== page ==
4. MDM – Master Data Management has a relatively good adoption rate by big enterprise customers. In my view, as MDM cannot scale down, I’d provide limited importance to being able to compete with PLM. Indeed, we need to pay specific attention when we plan for enterprise PLM.
  5. Collaboration Tools and Applications. Hot topic. People are looking how to collaborate better. Various collaboration tools are looking at how to improve data management solutions too. With the introduction of Google Wave and the expanded future offering of MS SharePoint 2010, collaboration tools definitely can expand their offering to a more specific PLM space. There is a potential danger from the low end.

So, how will PLM be able to compete with these systems successfully?  This is a big question – which is why I’m asking for your advice and feedback here, as well as find out what else you have in mind.


How to Extend PLM Reach – Process vs. Content?

June 22, 2009

I was reading a review <PLM Extends Reach in Product Development> over the weekend. My short conclusion – PLM is growing, expanding its horizons and reach in different areas of product development. Jill Jusko quoted many analysts from Forrester and CIMData, as well as vendors such as PTC. They explained how PLM is growing in different areas of corporate activities (such as social collaboration and the product value chain). So, I tried to figure out where we need to go and how to prioritize PLM development to reach a wider audience with a Product Lifecycle Management solution.

My conclusion actually was very short, so I’d like share it with you: PLM has two major opportunities to reach within and beyond the organization:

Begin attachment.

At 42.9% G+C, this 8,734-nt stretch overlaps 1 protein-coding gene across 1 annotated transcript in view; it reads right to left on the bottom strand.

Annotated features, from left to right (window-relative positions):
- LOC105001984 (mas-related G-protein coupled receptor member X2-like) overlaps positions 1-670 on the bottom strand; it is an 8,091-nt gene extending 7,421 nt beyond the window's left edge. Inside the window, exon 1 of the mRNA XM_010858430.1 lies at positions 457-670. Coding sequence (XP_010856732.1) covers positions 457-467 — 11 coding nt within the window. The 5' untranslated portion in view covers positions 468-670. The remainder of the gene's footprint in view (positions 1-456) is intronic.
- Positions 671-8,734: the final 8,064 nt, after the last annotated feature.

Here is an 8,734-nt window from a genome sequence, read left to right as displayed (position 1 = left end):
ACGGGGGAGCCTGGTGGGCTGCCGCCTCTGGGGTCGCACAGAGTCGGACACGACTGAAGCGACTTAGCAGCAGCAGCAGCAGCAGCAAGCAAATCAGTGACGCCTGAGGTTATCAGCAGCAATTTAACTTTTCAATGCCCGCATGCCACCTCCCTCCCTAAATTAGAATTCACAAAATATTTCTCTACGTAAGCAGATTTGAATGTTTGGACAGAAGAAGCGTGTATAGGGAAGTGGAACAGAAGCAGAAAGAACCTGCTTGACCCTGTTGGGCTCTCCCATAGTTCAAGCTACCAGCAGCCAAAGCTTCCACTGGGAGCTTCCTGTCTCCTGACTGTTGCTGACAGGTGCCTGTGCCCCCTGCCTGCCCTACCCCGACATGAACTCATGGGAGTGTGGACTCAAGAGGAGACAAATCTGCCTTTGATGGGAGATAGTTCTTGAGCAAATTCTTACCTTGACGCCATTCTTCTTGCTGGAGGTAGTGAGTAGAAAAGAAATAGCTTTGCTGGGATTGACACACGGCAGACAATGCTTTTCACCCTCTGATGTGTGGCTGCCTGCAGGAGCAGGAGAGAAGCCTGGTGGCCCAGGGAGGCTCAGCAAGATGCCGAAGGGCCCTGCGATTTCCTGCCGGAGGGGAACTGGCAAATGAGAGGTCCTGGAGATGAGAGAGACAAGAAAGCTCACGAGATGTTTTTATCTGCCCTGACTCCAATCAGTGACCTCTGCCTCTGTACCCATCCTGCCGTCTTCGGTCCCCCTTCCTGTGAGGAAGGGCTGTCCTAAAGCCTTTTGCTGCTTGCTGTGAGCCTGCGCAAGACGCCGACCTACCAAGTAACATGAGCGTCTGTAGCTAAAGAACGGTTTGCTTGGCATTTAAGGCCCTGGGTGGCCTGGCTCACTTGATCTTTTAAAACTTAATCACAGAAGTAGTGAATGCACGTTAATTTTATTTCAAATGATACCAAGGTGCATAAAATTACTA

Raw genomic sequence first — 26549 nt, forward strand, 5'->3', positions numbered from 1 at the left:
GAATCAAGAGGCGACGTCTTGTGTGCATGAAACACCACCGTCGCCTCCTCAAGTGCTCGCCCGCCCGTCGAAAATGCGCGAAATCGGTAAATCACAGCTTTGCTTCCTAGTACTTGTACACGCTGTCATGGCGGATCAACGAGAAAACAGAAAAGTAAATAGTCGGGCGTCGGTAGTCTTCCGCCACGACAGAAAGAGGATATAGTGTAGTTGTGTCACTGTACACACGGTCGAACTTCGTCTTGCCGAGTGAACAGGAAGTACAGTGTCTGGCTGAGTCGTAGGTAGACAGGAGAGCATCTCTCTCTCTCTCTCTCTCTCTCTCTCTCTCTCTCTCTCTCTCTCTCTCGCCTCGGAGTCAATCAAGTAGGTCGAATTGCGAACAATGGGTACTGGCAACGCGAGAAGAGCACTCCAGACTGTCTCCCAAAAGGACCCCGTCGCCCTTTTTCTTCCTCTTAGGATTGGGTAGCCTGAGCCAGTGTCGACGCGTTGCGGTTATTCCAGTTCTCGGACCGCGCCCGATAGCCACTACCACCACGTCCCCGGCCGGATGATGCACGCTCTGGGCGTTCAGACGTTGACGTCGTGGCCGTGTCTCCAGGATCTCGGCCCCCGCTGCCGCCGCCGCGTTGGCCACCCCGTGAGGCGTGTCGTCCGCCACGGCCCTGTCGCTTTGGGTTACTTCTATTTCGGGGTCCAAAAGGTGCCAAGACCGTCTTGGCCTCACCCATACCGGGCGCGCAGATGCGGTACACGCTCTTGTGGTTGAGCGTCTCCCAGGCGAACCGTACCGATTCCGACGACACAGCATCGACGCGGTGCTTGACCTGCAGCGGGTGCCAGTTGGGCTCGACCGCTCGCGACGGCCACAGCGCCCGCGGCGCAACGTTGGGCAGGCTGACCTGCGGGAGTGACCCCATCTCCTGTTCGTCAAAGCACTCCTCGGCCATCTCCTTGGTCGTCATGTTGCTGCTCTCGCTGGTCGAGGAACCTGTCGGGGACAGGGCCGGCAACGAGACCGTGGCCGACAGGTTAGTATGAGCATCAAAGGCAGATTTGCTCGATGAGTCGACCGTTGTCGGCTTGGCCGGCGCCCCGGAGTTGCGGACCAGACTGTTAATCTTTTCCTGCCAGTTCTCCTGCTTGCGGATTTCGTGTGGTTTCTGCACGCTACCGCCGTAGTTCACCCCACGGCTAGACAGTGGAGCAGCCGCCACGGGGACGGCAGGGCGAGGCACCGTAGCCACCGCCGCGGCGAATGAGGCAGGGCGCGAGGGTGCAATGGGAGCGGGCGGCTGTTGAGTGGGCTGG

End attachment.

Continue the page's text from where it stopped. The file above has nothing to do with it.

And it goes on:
(1)    To extend Content

(2)    To extend Processes

I will try to explain what I mean. With my very pragmatic state of mind, I tried to analyze the current PLM organizational positions. PLM providers with roots in design and 3D (and this is the majority of PLM mind-shares) are deeply engaged in the business of CAD modeling and 3D. So, PLM of these companies do well in initial product creation. But what happens afterwards? In most of the cases, 3D is going to die. Most of the information is translated into PDF, paper and/or other alternatives to original 3D. Therefore, the 3D PLM content will disappear. This is definitely a bad situation for PLM providers. So, regarding my first clause – to extend PLM reach – companies need to invest more in content-availability. As soon as this is done, more people will be able to leverage original valuable PLM 3D information. In parallel, we have an alternative – processes. Many companies, including PLM vendors, and especially their ERP patrons, involved in different areas, are encouraging customers to share their process difficulties. So, this alternative is to transform business processes and implement various initiatives (from complex business orchestrations, and down to workflow automation). In my opinion, this is definitely a second option for extending PLM reach.

What is my short conclusion? I’m  a believer in data. In my view, data is much important compared to process. So, I’d expect that extending PLM successfully would start  when the PLM system gains more share from the PLM data (content) management extension. Extending capabilities to manage, share and collaborate on more data will  ultimately pave a successful path for manufacturing companies.


PLM Prompt: SolidWorks Sustainability Xpress will embed more lifecycle data in CAD

June 22, 2009

Another interesting blog post this morning about SolidWorks Sustainability Xpress coming soon on SolidWorks Labs. You can see video. What impressed me 1/ immersive data integration into SolidWorks CAD environment; 2/ ability to analyze full lifecycle of product from designer standpoint. There are some Product Lifecycle Management roots in this story well translated for SolidWorks user. What is confusing a little is that part of video demo run on Mac OS…

Will be interested to hear your voices? Do you see more designer support data came integrated into CAD environment?